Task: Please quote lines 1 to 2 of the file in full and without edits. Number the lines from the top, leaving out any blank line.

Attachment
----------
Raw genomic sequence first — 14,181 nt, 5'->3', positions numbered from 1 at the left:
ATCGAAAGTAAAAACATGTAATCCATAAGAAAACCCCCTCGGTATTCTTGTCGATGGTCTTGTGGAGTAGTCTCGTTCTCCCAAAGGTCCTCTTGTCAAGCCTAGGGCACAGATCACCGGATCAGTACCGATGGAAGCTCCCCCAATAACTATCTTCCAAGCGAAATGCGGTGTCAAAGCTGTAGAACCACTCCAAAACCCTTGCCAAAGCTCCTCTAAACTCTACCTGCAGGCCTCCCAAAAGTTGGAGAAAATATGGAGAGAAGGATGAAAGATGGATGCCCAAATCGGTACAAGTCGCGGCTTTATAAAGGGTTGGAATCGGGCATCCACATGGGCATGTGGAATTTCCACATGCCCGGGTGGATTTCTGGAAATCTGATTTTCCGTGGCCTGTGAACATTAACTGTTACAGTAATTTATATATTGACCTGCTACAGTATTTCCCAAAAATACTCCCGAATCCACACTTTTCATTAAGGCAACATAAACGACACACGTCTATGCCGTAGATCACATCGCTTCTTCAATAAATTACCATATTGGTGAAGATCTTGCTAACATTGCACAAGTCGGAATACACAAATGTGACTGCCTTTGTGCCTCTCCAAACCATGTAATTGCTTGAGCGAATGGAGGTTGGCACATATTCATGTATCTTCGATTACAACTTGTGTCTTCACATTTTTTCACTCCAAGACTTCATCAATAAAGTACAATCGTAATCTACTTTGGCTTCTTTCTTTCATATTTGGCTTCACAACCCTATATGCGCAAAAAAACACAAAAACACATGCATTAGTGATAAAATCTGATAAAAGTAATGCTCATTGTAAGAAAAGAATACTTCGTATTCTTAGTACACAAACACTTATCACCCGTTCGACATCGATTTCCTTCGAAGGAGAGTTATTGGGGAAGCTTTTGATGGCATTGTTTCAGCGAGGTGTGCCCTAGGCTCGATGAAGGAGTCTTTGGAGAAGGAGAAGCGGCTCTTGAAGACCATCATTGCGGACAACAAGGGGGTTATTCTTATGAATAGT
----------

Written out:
Raw genomic sequence first — 14,181 nt, 5'->3', positions numbered from 1 at the left:
ATCGAAAGTAAAAACATGTAATCCATAAGAAAACCCCCTCGGTATTCTTGTCGATGGTCTTGTGGAGTAGTCTCGTTCTCCCAAAGGTCCTCTTGTCAAGCCTAGGGCACAGATCACCGGATCAGTACCGATGGAAGCTCCCCCAATAACTATCTTCCAAGCGAAATGCGGTGTCAAAGCTGTAGAACCACTCCAAAACCCTTGCCAAAGCTCCTCTAAACTCTACCTGCAGGCCTCCCAAAAGTTGGAGAAAATATGGAGAGAAGGATGAAAGATGGATGCCCAAATCGGTACAAGTCGCGGCTTTATAAAGGGTTGGAATCGGGCATCCACATGGGCATGTGGAATTTCCACATGCCCGGGTGGATTTCTGGAAATCTGATTTTCCGTGGCCTGTGAACATTAACTGTTACAGTAATTTATATATTGACCTGCTACAGTATTTCCCAAAAATACTCCCGAATCCACACTTTTCATTAAGGCAACATAAACGACACACGTCTATGCCGTAGATCACATCGCTTCTTCAATAAATTACCATATTGGTGAAGATCTTGCTAACATTGCACAAGTCGGAATACACAAATGTGACTGCCTTTGTGCCTCTCCAAACCATGTAATTGCTTGAGCGAATGGAGGTTGGCACATATTCATGTATCTTCGATTACAACTTGTGTCTTCACATTTTTTCACTCCAAGACTTCATCAATAAAGTACAATCGTAATCTACTTTGGCTTCTTTCTTTCATATTTGGCTTCACAACCCTATATGCGCAAAAAAACACAAAAACACATGCATTAGTGATAAAATCTGATAAAAGTAATGCTCATTGTAAGAAAAGAATACTTCGTATTCTTAGTACACAAACACTTATCACCCGTTCGACATCGATTTCCTTCGAAGGAGAGTTATTGGGGAAGCTTTTGATGGCATTGTTTCAGCGAGGTGTGCCCTAGGCTCGATGAAGGAGTCTTTGGAGAAGGAGAAGCGGCTCTTGAAGACCATCATTGCGGACAACAAGGGGGTTATTCTTATGAATAGT